'It wasn't bad enough that we now have to "feel" the new Garmin boxes up, now they want us to talk to 'em ... '

Maybe it's a techno-nerd way of attempting to keep the romance alive in flying...Check carefully next purchase of one of these gadgets for a cigarette in the packaging...

Posted by: David Miller | April 11, 2012 1:59 PM    Report this comment

Paul B. After my time in the USAF my first private sector job was being a systems engineer for minicomputer sales. At that time the "Holy Grail" for the minicomputer industry was the "Paperless office". The IBM PC hadn't been developed yet, and personal computers had audio cassettes for mass storage.

Today I doubt 1 person in 10 could even tell you what a minicomputer was and we are still trying to achieve the paperless office. The health care industry is actually starting to use electronic medical records, but the privacy concerns and other government intervention prevent sharing of these records between medical offices. There is still a lot of paper in any office.

I suspect the same sort of thing will happen to the convergence of electronic gizmos for aviation. There will be small bits of progress, but the dedicated aviation GPS portable will still be a good choice 30 years from now and people like me will never remove their portable from the plane to use in the rental car on a trip (as Garmin is trying to sell in their expensive portable GPS devices). We will carry the consumer grade portable GPS in our flight bag because it works just fine and saves dissembling our airplane so we can find the hotel.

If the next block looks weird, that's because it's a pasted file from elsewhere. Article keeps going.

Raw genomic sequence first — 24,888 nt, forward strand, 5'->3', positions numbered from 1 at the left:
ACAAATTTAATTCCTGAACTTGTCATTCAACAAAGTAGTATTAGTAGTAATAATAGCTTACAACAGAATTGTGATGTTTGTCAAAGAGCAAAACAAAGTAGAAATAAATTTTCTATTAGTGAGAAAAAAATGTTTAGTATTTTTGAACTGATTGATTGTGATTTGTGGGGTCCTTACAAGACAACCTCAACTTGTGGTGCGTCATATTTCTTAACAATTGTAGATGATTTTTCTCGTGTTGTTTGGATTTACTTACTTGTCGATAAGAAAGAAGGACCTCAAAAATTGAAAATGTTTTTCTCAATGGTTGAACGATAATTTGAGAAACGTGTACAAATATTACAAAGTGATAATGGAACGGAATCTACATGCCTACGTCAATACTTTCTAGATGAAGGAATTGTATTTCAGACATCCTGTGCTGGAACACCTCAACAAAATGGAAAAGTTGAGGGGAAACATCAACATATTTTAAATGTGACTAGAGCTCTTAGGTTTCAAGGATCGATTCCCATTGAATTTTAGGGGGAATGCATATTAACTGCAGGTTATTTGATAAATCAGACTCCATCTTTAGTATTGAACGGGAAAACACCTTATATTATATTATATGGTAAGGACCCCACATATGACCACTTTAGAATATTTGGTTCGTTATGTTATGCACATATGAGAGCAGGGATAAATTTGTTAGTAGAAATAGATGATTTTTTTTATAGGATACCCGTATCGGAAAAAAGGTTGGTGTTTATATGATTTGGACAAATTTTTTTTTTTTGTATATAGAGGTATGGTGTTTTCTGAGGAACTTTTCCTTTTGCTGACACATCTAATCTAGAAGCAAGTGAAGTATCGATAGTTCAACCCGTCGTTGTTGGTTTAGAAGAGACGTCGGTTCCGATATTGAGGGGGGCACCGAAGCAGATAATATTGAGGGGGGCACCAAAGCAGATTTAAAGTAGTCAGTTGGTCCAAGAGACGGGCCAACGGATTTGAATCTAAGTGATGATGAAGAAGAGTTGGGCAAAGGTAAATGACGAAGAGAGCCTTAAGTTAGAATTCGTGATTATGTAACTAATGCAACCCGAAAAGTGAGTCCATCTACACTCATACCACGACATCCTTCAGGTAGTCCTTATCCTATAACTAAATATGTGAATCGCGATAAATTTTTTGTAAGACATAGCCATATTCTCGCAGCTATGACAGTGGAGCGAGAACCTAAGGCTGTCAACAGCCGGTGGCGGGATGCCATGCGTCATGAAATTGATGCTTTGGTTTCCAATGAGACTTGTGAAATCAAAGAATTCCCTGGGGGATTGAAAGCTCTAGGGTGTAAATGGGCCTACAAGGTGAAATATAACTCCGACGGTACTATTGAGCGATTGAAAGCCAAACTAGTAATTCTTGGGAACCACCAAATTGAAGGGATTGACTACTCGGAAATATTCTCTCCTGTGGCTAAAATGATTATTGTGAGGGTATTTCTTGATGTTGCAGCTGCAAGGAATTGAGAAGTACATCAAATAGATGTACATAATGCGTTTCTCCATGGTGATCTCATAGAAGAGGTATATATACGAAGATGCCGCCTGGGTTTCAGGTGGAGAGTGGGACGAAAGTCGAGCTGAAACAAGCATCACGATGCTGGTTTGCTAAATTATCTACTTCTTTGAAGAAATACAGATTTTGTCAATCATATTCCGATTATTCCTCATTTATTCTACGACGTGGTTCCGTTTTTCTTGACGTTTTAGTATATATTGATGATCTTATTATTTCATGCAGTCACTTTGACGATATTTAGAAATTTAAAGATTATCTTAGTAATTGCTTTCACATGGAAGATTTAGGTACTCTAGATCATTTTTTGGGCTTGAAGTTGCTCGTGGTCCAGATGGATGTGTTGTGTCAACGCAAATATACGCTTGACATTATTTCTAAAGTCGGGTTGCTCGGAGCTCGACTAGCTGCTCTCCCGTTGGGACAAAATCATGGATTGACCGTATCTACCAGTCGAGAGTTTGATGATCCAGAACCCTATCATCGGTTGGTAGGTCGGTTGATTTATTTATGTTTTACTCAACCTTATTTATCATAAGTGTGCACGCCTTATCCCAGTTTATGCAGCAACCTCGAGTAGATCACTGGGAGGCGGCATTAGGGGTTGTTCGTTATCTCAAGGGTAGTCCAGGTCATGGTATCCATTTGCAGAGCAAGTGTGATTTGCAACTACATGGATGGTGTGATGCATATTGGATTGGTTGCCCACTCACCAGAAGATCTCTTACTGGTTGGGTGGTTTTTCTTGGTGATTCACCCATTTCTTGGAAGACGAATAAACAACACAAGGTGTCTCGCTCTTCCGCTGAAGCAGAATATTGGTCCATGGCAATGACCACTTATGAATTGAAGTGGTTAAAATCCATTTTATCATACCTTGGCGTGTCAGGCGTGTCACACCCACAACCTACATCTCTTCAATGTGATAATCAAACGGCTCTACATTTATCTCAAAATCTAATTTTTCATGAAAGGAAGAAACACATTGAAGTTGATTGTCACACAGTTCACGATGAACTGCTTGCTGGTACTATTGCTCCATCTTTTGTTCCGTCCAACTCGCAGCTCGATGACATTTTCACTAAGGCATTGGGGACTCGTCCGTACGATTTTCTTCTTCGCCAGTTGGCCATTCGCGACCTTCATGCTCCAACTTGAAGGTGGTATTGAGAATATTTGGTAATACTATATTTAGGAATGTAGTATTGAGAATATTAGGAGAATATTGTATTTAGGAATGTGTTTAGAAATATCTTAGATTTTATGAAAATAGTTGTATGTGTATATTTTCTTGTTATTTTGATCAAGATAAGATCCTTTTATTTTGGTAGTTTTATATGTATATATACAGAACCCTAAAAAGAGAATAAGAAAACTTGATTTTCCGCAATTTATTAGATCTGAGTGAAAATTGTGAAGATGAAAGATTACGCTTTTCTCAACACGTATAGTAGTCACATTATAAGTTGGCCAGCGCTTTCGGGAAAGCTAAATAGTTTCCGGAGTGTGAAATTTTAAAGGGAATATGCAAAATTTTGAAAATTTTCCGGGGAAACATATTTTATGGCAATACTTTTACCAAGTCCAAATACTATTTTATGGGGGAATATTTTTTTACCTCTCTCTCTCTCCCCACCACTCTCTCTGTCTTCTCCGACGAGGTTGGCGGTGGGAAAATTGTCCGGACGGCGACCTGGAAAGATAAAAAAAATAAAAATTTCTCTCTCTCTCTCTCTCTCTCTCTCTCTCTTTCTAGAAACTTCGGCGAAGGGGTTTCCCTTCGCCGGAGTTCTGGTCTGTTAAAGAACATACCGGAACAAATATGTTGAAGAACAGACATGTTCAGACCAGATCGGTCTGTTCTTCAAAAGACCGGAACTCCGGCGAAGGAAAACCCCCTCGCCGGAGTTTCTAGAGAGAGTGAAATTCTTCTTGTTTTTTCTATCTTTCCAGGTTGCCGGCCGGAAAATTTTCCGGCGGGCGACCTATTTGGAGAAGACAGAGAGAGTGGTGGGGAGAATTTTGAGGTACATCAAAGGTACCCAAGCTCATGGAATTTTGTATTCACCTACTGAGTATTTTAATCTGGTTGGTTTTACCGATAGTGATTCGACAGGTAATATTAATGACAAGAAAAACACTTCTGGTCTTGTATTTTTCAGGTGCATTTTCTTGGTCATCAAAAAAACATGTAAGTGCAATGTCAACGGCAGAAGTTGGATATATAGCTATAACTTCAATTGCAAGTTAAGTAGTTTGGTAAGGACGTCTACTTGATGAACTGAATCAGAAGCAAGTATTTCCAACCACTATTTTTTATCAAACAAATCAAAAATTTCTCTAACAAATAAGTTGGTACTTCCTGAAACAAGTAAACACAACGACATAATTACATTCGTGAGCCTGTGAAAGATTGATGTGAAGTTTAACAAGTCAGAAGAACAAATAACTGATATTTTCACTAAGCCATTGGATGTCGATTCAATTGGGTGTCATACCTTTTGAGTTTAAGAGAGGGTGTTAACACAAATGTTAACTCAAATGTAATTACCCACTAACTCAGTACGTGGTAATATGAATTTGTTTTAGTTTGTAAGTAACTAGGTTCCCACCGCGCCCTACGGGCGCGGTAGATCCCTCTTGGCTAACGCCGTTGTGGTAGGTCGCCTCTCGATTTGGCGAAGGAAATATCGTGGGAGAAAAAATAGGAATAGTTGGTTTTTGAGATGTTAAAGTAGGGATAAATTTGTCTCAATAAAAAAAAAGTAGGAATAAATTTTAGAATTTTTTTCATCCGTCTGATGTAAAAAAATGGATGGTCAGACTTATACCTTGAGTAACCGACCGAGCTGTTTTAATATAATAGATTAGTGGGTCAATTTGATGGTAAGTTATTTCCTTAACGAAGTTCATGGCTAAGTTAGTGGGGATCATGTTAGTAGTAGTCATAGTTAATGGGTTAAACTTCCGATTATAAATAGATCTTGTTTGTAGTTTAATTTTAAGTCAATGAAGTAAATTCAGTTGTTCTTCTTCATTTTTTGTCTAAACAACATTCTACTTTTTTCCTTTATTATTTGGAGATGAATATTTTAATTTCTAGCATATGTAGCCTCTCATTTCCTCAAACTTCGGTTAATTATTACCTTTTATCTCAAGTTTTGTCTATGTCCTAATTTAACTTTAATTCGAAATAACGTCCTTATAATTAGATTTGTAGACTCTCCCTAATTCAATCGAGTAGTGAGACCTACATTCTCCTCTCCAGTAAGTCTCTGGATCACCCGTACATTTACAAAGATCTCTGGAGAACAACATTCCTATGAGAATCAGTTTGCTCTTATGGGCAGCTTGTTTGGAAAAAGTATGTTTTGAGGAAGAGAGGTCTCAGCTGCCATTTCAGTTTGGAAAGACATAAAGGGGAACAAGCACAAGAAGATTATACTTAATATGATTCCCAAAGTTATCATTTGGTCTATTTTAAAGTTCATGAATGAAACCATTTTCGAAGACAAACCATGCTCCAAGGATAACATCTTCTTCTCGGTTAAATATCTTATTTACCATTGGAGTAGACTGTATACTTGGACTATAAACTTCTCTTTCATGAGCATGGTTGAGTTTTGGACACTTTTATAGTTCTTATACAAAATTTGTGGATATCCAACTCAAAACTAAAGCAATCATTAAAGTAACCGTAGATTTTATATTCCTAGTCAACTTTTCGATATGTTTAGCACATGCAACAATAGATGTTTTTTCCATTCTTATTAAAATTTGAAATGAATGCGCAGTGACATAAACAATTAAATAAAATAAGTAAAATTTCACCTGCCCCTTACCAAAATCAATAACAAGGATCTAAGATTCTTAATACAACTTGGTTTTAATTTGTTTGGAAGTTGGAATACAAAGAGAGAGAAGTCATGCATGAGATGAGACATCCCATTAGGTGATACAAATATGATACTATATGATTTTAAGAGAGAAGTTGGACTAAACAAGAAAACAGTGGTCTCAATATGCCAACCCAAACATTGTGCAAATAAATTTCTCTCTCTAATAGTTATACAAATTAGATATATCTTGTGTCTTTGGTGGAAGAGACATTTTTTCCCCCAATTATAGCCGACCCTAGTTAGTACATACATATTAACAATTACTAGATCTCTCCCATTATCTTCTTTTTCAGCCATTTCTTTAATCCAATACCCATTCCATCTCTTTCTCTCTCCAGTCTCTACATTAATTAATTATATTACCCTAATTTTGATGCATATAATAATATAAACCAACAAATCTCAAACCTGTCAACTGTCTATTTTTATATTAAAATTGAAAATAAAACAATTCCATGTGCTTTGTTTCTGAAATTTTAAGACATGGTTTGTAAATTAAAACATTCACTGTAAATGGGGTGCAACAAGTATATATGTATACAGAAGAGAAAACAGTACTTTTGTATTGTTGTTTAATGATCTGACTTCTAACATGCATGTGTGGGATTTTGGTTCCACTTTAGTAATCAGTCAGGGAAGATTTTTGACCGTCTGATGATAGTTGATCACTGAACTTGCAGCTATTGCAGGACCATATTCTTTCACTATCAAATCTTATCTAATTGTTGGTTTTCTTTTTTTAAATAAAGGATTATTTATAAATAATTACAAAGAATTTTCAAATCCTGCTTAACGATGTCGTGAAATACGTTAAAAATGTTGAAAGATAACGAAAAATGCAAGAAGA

Posted by: PAUL MULWITZ | April 12, 2012 6:00 AM    Report this comment

Paul, I am at the end of my career as a commercial pilot. I now fly a CL-605 over most of the Western world. In the last ten years I have noticed and been disturbed by the young F/Os I have brought into the corporate world of flying. They are wizard at programming an FMS, but very seldom know where they are. And, more importantly, do not think it necessary. There is no doubt that the dependability of avionics is closing on 100%. Still, it is unlikely to ever get there. I believe it incumbent on me to know where I am and where to go at all times. I have not yet learned the magic words to get this across to people who were playing intense video games when they were three years old. They simply accept what the screen tells them and believe it will never fail. They may be right. I recently made the initial flight in an A Model powered Pietenpol Aircamper with no brakes and a tail skid. Luddite that I am, that is my kind of flying. When I retire, there will be no GPS in my cockpit. That is what sectionals and compasses are for.

Posted by: Barry Triplett | April 12, 2012 12:32 PM    Report this comment

Jeez, does anyone look outside anymore? 5,000 hrs. with no threat and on my first flight upon getting back into the air after a few years and "near miss"; the other guy still doesn't know! I was visiting the Grand Canyon the other day (a first) and a youngster was badgering his Dad for money to put in the telescope to look at canyon, whereupon Dad told him to "use your eyes". Very insightful I'd say.

Posted by: Terry Spugeon | April 12, 2012 9:20 PM    Report this comment